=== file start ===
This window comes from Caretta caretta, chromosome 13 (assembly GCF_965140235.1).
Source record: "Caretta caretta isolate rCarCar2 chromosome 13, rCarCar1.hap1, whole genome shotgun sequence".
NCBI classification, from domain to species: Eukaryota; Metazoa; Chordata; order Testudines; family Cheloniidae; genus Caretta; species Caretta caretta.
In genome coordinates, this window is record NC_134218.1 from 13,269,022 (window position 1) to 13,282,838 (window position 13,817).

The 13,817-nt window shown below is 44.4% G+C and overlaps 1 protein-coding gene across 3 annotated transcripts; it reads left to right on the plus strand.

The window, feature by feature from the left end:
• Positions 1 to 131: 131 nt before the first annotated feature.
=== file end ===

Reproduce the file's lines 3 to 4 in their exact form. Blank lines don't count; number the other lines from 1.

NCBI classification, from domain to species: Eukaryota; Metazoa; Chordata; order Testudines; family Cheloniidae; genus Caretta; species Caretta caretta.
In genome coordinates, this window is record NC_134218.1 from 13,269,022 (window position 1) to 13,282,838 (window position 13,817).